With its success on the field, the atmosphere at Center Grove home football games has been electric in recent years.
But an upgrade to the overall fan experience will have to wait.
The Center Grove school board has decided not to replace the videoboard at the football stadium, citing concerns about the need and how the district should approach marketing in general. The proposed 19-feet-by-25-feet LED monitor would have been nearly five times larger than the stadium’s current videoboard.
Center Grove administrators had proposed entering in a five-year lease to purchase a new videoboard at a cost of $298,925.
“Is this a necessity, or is this just a want because it looks better?” school board member Adam Norman said. Norman, Scott Armstrong and Jack Russell voted against the project. Carol Tumey and Rob Daniels voted in favor of buying the new board.
The existing board is 12-feet-by-9-feet, and has been in place at the football stadium since 2012. But spectators have complained that the board is difficult to see, said Paul Gabriel, chief financial officer for Center Grove schools. Since new bleachers installed in 2016 increased seating capacity, the problem has only been exasperated, Gabriel said.
“I will tell you that we have new seats in that football stadium, and if you sit up halfway, you cannot see what’s on the video screen,” school board member Carol Tumey said. “I would agree that we need to be looking ahead at things. But at this point, the videoboard we have right now is almost totally ineffective.”
The videoboard would have been built by South Dakota-based company Daktronics, which specializes in large-scale visual monitors such as those found in sports arenas. Then Center Grove would sign a lease agreement with Sign Effects, a scoreboard company out of Ohio, which would sell advertisements to pay for the videoboard.
Details of the proposed lease agreement had not been finalized, Gabriel said.
The advertisement strategy is the same route the school took with the current video screen. The videoboard cost about $90,000, and it was paid off within three years.
If ads didn’t cover the entire cost of the proposed board, money for the annual payment could have come from the district’s capital projects fund, Gabriel said.
Though the new board is more expensive, it also has an LED screen that would have a higher resolution and better picture, which would hopefully attract more sponsors, Gabriel said.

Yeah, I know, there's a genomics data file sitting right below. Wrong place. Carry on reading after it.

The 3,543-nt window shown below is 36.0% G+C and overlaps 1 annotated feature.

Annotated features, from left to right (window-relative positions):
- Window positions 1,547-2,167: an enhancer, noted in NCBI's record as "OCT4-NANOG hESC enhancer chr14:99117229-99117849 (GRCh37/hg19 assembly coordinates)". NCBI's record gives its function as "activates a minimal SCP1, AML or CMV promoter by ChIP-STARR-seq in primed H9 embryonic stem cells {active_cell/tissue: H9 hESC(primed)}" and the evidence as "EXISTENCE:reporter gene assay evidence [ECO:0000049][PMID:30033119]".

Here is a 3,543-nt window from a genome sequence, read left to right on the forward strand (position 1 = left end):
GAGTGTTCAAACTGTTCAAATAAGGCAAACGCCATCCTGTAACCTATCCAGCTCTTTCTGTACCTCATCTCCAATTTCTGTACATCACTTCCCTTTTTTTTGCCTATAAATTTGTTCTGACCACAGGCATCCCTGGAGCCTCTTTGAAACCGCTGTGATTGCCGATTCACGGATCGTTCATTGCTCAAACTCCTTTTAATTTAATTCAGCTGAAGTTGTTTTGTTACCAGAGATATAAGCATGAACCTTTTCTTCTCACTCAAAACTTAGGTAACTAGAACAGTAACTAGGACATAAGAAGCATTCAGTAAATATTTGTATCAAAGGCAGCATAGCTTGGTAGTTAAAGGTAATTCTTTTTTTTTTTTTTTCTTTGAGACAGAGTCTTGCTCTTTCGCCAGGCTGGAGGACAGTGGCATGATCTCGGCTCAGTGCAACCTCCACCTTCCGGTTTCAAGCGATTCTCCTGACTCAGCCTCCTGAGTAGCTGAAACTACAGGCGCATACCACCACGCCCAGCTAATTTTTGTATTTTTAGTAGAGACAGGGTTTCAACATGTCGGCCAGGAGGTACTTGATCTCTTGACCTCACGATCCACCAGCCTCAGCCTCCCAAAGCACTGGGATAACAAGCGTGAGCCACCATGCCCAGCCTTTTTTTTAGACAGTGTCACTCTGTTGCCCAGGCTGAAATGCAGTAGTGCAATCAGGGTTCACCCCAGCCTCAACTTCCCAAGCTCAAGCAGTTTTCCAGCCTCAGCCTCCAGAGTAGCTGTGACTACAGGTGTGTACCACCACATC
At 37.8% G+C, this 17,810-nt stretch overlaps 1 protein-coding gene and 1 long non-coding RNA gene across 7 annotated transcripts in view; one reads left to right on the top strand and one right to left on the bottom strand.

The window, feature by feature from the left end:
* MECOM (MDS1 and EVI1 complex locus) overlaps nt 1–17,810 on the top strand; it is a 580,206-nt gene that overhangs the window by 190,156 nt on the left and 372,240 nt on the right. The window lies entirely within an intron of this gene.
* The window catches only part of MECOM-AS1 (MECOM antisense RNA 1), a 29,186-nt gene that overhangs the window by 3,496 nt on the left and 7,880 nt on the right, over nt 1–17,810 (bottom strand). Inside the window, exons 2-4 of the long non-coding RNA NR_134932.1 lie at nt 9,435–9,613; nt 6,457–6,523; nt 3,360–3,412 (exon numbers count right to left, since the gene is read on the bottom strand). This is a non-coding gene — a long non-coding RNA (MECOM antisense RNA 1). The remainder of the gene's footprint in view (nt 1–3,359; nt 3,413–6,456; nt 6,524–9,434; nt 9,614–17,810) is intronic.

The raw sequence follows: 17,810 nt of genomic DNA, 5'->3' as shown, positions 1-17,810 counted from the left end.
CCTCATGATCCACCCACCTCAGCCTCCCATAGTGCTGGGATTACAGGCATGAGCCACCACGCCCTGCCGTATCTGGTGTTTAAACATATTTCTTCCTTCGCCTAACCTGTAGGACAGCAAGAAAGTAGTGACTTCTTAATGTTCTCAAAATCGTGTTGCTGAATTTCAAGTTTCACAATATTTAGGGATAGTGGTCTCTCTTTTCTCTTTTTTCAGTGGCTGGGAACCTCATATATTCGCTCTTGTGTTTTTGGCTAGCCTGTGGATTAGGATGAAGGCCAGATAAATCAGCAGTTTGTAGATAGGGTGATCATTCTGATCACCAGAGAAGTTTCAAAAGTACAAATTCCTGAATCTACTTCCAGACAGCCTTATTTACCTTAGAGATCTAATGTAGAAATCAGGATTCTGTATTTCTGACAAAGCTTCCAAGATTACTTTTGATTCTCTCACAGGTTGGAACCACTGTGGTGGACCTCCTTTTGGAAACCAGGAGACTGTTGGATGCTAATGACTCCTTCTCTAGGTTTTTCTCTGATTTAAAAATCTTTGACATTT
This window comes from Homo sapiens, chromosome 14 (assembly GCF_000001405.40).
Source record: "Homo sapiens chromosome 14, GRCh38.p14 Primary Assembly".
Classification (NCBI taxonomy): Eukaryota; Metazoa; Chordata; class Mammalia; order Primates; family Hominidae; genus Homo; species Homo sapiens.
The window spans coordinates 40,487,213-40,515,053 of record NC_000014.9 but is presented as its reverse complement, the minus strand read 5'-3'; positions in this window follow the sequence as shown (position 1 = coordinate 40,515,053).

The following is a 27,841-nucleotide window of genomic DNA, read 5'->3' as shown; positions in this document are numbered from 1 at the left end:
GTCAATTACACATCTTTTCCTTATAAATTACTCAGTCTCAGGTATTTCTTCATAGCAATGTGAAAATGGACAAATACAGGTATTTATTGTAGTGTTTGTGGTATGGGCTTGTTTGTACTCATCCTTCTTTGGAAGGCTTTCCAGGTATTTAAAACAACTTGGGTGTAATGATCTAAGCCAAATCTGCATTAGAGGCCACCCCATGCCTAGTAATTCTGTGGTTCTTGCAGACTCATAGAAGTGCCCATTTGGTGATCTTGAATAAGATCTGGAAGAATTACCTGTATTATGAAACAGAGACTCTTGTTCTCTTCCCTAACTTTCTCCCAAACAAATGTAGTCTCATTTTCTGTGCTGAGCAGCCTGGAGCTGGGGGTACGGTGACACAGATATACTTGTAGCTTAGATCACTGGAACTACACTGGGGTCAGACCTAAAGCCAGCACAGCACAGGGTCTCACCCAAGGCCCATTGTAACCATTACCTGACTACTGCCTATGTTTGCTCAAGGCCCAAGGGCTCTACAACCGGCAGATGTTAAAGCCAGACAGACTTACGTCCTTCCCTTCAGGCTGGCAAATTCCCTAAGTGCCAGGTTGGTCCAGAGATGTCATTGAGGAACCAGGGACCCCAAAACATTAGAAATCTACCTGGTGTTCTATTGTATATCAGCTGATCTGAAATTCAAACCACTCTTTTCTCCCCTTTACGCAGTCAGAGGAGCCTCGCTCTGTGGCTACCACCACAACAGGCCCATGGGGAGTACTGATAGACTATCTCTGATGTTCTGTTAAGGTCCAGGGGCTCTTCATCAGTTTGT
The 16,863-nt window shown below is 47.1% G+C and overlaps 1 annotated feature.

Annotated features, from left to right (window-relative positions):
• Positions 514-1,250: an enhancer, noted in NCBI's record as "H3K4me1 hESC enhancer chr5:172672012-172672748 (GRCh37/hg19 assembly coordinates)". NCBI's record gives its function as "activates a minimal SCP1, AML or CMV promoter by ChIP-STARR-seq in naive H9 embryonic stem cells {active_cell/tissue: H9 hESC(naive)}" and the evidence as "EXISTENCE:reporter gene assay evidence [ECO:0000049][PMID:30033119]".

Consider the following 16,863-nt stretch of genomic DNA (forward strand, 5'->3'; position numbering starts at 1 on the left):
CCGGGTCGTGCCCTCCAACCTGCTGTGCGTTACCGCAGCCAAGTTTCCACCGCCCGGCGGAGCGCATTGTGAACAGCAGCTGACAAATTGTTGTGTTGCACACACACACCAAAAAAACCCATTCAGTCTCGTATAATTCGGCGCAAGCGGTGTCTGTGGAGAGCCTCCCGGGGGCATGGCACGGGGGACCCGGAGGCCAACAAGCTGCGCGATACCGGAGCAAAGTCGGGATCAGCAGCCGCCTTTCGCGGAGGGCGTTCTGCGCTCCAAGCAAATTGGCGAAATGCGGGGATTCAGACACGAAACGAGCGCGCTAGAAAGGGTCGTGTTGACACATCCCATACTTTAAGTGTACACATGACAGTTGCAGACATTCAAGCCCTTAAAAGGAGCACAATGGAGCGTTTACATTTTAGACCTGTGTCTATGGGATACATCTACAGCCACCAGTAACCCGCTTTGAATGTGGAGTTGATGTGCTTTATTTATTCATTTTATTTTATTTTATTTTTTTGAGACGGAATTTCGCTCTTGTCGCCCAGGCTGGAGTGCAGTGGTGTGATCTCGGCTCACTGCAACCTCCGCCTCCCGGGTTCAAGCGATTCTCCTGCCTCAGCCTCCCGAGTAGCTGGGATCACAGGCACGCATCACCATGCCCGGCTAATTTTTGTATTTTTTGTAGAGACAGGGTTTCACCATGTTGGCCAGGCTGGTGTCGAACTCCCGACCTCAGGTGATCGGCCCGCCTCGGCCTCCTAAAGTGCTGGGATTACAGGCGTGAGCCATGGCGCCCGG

The idea of adding a feature of this magnitude without raising taxes or taking money away from education makes it attractive, Daniels said. He had faith that the administration’s plan for advertising would make that happen.
“If we can do this at a zero-cost, this is something that will really benefit the community,” he said.
But board members had reservations about the move. With the videoboard being located in the football stadium, the effectiveness of it as a marketing tool was muted. The school district would be better served coming up with an overall marketing strategy, Armstrong said.
By carefully mapping out how Center Grove approaches advertising, it can maximize the revenue it gets from items such as a videoboard, Armstrong said.
“It’s going to sit in the football stadium and be used for eight to 10 events a year, which will limit our advertising,” he said. “We seem to focus on things for the gym, things for the football stadium, the soccer field. But maybe we should think about an overall advertising strategy that will attract more advertising and give them more places to advertise.”
Russell was also concerned about the administration’s approach to this process and how it had been presented to the board.
“What I’m hearing a lot of tonight with the questions back and forth is a whole lot of cart-before-the-horse,” he said. “I agree with Mr. Norman: Is this a need, or is this a want on this particular item?”
Superintendent Richard Arkanoff offered to bring back a marketing plan for the board to give further direction about the district’s approach to advertising.